The third important point is Indian poets’ readiness and humility with which he/she always remains willing to refer back to Japanese haiku and its tradition rather than deluding him/herself at any given time into thinking that Indian haiku has now been so well established that there is no longer any need for or point of learning anything from Japan. Such thought would be very tempting and has been witnessed in many countries as everybody wishes to celebrate the establishment of his or her motherland's own haiku. It has happened on an individual basis as well, and rather widely. However, the temptation must be resisted for the good of Indian haiku, if you can.

The fourth point is the importance of the local soil. In addition to originality and individuality which are so vital for haiku of interest and distinction, what comes naturally and spontaneously from the local culture makes the haiku more distinctly Indian. This is the most interesting aspect from the point of view of the world haiku movement. Here lies the rich soil out of which many haiku poems can be expected to flourish which are distinct from those written in other parts of the world, especially in the West.

The fifth point is closely related to the fourth, namely indigenous languages in India. A lot of good things can be expected from the development of haiku in Hindi, Tamil, Bengali, Marathi or Urdu, if not all 500 local languages. In the worst case, these languages and their literary tradition may be totally unsuitable for, or even incompatible with, the style and spirit of haiku. Even then, experiment of writing haiku in these languages will be worth trying and we may well have some pleasant surprises. A much greater possibility is that the poetic tradition in these languages will help create a new haiku trend in India which will add to the merit of haiku as well as to the Indian poetry itself.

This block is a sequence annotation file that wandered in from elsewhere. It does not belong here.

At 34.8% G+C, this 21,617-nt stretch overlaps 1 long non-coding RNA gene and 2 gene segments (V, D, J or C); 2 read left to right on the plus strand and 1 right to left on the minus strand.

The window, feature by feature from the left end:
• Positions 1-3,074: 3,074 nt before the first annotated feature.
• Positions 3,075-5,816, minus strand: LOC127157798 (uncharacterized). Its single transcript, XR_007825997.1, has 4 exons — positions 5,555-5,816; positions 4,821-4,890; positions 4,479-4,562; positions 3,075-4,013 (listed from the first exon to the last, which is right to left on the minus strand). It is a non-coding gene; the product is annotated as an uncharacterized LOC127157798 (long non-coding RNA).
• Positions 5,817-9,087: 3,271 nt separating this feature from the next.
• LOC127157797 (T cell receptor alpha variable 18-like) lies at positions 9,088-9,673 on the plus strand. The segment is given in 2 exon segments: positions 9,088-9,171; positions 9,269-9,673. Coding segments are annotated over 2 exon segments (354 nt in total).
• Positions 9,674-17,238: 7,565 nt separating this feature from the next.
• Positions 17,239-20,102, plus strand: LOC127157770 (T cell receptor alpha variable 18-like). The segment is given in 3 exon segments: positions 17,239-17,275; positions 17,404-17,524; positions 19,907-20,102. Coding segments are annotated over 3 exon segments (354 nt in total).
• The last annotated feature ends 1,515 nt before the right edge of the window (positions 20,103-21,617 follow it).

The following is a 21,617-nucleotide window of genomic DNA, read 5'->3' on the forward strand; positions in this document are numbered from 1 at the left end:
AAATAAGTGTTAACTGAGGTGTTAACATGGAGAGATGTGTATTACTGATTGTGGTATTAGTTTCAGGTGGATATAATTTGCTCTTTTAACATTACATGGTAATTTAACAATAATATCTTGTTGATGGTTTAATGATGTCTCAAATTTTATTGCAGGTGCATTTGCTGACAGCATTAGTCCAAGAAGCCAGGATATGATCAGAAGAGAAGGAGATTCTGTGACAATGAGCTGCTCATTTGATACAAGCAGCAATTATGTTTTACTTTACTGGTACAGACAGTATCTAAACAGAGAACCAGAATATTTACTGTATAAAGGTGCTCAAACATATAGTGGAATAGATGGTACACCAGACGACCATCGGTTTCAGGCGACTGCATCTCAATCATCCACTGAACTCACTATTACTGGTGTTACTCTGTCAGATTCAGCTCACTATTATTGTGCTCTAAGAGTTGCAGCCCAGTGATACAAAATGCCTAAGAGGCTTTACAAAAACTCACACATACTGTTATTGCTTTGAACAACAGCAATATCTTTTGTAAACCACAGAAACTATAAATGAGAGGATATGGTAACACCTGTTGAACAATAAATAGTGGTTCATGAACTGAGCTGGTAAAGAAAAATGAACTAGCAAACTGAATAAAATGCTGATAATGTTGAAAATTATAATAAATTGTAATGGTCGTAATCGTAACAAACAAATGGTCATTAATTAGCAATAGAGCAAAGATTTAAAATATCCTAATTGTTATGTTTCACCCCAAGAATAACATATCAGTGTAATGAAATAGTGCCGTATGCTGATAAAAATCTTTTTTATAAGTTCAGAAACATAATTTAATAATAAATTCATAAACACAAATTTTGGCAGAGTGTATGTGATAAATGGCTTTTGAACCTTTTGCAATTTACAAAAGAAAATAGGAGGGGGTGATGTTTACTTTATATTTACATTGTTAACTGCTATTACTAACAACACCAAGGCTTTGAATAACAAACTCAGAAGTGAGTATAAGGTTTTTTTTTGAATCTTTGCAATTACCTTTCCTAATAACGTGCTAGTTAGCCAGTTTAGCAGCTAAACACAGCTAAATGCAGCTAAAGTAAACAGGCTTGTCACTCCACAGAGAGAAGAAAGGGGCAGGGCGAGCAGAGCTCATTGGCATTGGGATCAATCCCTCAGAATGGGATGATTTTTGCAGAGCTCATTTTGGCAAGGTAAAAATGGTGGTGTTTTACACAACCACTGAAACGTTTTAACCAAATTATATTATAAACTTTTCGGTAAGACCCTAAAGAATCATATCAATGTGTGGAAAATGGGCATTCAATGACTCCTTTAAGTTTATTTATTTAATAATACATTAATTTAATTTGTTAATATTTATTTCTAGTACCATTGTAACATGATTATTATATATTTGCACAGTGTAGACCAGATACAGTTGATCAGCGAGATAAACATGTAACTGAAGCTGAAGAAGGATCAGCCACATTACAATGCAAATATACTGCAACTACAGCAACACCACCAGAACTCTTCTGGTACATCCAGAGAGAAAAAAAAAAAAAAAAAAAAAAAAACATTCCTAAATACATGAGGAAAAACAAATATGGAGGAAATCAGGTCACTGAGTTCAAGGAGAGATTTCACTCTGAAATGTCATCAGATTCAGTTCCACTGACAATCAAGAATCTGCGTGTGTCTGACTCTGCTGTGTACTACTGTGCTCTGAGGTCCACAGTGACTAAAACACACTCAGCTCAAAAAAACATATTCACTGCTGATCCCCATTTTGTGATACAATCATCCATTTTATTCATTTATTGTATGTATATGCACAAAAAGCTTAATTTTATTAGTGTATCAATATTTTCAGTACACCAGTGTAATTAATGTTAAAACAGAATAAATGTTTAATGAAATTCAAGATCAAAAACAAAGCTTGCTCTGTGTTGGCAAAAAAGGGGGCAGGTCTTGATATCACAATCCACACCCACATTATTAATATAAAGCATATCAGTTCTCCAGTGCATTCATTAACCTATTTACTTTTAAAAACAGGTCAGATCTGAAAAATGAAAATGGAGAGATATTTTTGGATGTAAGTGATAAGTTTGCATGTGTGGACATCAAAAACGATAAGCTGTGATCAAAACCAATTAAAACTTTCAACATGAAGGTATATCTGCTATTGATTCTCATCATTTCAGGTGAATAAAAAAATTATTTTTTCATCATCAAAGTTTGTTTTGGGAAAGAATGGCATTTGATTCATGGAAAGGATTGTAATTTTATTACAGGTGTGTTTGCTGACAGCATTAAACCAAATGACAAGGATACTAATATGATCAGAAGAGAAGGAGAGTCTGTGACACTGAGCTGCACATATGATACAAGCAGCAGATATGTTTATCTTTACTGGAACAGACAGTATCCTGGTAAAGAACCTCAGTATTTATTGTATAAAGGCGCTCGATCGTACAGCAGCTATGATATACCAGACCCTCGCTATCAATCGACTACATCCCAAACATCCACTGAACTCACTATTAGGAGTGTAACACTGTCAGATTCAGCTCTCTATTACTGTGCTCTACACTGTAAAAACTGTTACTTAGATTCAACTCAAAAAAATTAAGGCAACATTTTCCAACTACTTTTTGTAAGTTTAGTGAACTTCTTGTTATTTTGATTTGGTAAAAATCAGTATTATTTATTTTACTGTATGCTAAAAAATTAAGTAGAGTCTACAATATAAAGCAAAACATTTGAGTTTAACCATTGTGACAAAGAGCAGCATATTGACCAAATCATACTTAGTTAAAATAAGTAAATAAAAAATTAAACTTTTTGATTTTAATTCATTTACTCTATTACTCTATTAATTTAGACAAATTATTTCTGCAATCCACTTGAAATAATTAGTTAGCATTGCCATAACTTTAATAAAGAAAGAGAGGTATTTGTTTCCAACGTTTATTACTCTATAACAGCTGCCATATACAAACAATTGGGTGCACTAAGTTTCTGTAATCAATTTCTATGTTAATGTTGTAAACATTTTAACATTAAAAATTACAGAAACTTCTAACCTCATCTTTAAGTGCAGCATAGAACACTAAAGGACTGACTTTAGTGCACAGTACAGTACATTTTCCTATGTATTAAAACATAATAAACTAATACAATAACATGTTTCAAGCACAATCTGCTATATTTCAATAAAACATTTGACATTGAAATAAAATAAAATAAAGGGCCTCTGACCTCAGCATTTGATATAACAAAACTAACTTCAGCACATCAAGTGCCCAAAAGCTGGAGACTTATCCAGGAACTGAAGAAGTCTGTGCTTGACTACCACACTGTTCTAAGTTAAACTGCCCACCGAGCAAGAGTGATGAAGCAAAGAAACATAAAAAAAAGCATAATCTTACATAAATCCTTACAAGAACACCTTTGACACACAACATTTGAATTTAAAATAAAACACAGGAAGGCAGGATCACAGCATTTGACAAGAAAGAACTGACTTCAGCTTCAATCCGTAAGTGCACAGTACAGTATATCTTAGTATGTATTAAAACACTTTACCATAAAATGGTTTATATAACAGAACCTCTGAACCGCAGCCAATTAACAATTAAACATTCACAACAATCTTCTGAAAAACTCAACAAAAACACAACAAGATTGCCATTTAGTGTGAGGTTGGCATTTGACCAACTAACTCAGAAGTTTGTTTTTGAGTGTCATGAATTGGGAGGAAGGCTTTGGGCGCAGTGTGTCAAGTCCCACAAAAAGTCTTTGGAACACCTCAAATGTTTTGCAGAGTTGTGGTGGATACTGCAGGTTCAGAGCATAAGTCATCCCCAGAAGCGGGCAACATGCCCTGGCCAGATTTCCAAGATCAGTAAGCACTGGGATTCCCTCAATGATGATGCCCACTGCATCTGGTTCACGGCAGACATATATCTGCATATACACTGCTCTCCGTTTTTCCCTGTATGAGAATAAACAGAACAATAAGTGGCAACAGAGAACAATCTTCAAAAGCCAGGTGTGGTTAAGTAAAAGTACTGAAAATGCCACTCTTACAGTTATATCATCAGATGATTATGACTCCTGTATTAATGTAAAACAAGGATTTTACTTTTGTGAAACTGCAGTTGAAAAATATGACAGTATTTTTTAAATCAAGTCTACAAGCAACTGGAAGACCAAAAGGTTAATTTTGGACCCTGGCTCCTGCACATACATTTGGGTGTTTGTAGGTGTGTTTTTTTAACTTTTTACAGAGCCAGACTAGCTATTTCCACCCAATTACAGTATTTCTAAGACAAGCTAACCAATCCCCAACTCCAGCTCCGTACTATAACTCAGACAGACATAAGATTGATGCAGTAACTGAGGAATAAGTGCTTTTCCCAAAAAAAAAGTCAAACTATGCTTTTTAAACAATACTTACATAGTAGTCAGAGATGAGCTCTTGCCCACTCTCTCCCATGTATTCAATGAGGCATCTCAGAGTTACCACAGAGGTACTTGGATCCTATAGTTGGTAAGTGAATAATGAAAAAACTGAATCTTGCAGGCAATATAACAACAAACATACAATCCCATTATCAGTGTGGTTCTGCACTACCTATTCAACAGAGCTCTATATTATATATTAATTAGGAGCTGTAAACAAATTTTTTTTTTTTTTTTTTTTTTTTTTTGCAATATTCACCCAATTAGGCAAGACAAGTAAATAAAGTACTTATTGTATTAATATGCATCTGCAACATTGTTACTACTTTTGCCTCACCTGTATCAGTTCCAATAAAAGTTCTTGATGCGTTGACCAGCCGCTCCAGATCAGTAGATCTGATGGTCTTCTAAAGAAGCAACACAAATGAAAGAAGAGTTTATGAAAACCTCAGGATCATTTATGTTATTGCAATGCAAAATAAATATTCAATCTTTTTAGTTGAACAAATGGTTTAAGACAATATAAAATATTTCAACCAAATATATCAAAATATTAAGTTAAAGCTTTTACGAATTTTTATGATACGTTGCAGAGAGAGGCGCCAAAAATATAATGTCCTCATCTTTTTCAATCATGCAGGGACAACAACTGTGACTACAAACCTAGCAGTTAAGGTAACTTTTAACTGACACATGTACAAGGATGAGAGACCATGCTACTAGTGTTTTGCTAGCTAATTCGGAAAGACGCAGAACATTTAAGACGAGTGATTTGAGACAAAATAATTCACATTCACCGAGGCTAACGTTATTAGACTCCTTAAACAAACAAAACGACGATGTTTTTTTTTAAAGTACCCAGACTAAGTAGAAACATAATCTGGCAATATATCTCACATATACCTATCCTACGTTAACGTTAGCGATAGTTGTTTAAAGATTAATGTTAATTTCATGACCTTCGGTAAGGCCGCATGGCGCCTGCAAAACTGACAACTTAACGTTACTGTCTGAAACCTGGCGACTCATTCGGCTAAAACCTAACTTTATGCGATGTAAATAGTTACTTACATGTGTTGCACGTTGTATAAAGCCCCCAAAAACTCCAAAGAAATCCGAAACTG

The old anthologies such as Ettutogaiad or Pattuppattu in classical Tamil may be too ancient to be adapted to haiku (not to mention the classical Sanskrit) but modern Tamil may have a good prospect, I have been told. Unlike the classical Sanskrit, Prakrit is a vernacular language and may be more suitable for haiku-writing. The Rajasthani bards in Hindi of some 600 years ago may be an example to which Indian poetic tradition can trace its origin back and can work as references for guiding haiku in India. There is also such legacy as the Kesav Das which is erotic literature in later Hindi which can give inspiration to erotic haiku. Satirical poets such as the 18 century Saudi would help injecting a sense of humour to haiku, a possibility denied in the West, or inspiring Indian senryu. There is a well-established short form of poetry in Urdu called rubai which has a comparable rhythm, style and pathos as haiku. There was also a talk to day about an Indian short verse called vachana.

Even if English is an official language in India, writing haiku only in English would be far from sufficient not least because there are 17 other official languages. I have been told that already many haiku poems are written in these languages including Tamil, Hindi and Marathi. There seems to be no need in this country to remind people that haiku in English is not everything. Tagore would have written haiku in the Bengali-language.